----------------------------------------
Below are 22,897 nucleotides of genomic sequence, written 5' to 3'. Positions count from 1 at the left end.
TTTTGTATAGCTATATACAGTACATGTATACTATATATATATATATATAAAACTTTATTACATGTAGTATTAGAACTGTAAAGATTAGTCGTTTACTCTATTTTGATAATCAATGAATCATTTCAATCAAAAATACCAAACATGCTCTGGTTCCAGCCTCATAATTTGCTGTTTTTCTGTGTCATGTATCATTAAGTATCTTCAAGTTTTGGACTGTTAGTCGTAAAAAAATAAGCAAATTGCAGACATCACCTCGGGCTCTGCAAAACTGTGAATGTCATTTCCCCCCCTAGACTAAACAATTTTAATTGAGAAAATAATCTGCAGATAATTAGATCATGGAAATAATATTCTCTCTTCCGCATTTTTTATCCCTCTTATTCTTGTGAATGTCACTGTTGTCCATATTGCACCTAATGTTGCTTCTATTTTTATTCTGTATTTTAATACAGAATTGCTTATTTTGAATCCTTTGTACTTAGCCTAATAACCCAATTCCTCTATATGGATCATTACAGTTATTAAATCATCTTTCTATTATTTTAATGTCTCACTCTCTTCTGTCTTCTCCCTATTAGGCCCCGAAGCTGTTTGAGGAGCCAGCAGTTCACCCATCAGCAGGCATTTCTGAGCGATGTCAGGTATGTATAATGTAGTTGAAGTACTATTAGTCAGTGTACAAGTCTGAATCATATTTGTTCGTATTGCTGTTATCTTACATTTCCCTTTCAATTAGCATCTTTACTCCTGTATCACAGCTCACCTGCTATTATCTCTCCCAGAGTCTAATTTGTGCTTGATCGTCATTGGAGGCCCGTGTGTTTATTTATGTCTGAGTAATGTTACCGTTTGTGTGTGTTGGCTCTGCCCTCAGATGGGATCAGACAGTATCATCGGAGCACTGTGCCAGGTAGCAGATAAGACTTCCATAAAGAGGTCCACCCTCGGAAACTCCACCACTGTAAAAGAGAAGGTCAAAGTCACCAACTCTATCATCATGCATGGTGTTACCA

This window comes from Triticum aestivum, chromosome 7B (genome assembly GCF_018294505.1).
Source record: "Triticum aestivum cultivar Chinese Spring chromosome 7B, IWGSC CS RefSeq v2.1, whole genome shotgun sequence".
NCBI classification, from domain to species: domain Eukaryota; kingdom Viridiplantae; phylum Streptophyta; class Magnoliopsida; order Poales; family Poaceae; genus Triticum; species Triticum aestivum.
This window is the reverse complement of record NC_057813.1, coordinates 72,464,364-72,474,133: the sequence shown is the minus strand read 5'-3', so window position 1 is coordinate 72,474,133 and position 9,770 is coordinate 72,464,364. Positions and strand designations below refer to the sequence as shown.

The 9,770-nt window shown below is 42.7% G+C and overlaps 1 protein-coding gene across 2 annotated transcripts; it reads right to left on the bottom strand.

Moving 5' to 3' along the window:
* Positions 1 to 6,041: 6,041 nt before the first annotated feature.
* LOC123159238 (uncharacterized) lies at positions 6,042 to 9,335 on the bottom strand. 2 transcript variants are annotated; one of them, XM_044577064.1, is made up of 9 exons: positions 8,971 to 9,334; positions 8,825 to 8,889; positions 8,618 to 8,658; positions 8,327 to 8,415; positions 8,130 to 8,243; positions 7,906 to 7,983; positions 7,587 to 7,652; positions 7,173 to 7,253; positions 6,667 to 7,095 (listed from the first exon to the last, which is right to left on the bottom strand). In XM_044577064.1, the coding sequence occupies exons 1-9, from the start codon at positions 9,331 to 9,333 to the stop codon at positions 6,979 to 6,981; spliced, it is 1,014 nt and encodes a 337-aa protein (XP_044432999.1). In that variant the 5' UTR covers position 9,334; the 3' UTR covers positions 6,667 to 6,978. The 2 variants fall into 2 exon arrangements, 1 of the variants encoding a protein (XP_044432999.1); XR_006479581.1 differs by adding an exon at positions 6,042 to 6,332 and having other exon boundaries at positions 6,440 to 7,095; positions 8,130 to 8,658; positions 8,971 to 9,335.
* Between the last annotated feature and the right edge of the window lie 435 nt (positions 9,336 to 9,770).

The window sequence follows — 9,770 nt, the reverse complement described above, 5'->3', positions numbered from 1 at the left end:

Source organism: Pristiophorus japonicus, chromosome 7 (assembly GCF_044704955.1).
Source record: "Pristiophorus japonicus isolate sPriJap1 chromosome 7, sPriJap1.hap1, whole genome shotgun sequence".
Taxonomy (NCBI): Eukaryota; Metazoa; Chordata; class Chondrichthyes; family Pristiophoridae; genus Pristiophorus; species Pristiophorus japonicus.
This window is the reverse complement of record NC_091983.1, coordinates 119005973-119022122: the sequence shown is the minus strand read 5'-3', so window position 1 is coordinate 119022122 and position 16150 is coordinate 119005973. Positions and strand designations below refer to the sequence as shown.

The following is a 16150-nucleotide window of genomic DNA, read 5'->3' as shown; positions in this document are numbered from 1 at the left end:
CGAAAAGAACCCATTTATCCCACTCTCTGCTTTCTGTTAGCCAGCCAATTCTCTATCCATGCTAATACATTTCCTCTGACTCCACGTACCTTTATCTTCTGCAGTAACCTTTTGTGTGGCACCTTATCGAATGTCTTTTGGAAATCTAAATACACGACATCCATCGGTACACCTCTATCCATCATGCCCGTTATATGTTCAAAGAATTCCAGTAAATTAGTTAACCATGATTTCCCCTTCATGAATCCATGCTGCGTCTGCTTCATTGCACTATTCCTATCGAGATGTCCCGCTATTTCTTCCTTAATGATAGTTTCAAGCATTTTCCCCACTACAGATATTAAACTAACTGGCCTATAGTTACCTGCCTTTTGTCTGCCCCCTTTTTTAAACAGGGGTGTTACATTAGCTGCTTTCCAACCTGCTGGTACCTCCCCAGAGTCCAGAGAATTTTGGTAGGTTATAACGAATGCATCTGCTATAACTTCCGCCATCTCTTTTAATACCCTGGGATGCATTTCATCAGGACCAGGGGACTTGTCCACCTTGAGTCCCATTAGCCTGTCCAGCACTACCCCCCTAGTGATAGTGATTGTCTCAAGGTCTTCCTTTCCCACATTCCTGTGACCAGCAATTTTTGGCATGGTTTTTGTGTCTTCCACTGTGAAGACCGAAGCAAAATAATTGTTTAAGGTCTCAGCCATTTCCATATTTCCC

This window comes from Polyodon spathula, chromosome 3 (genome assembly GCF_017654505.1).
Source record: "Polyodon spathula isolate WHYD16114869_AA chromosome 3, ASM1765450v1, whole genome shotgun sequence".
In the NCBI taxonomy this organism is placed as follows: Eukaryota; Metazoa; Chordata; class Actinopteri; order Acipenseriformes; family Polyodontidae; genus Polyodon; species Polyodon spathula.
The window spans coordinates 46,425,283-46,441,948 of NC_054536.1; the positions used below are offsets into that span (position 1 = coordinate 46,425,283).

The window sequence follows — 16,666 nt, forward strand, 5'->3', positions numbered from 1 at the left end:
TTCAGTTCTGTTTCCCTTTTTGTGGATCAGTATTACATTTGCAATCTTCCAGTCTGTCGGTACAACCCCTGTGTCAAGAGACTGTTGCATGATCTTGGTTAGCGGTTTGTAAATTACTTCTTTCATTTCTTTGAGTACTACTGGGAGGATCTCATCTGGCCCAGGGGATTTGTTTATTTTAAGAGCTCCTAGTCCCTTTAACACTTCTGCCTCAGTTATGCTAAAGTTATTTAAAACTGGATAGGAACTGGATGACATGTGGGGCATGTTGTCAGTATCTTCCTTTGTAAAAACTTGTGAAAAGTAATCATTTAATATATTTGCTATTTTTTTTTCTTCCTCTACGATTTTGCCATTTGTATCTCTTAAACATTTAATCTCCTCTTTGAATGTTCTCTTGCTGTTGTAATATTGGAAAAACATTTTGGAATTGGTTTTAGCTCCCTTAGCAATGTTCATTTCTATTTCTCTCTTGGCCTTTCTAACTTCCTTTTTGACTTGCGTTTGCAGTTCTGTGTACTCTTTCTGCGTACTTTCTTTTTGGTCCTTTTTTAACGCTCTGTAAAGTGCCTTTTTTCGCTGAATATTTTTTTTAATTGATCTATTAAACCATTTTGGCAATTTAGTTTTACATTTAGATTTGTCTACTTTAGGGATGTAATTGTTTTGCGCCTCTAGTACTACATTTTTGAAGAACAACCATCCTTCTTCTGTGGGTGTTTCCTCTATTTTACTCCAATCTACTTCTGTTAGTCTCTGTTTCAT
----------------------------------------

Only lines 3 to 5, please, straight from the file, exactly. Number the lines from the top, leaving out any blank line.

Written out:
This window comes from Triticum aestivum, chromosome 7B (genome assembly GCF_018294505.1).
Source record: "Triticum aestivum cultivar Chinese Spring chromosome 7B, IWGSC CS RefSeq v2.1, whole genome shotgun sequence".
NCBI classification, from domain to species: domain Eukaryota; kingdom Viridiplantae; phylum Streptophyta; class Magnoliopsida; order Poales; family Poaceae; genus Triticum; species Triticum aestivum.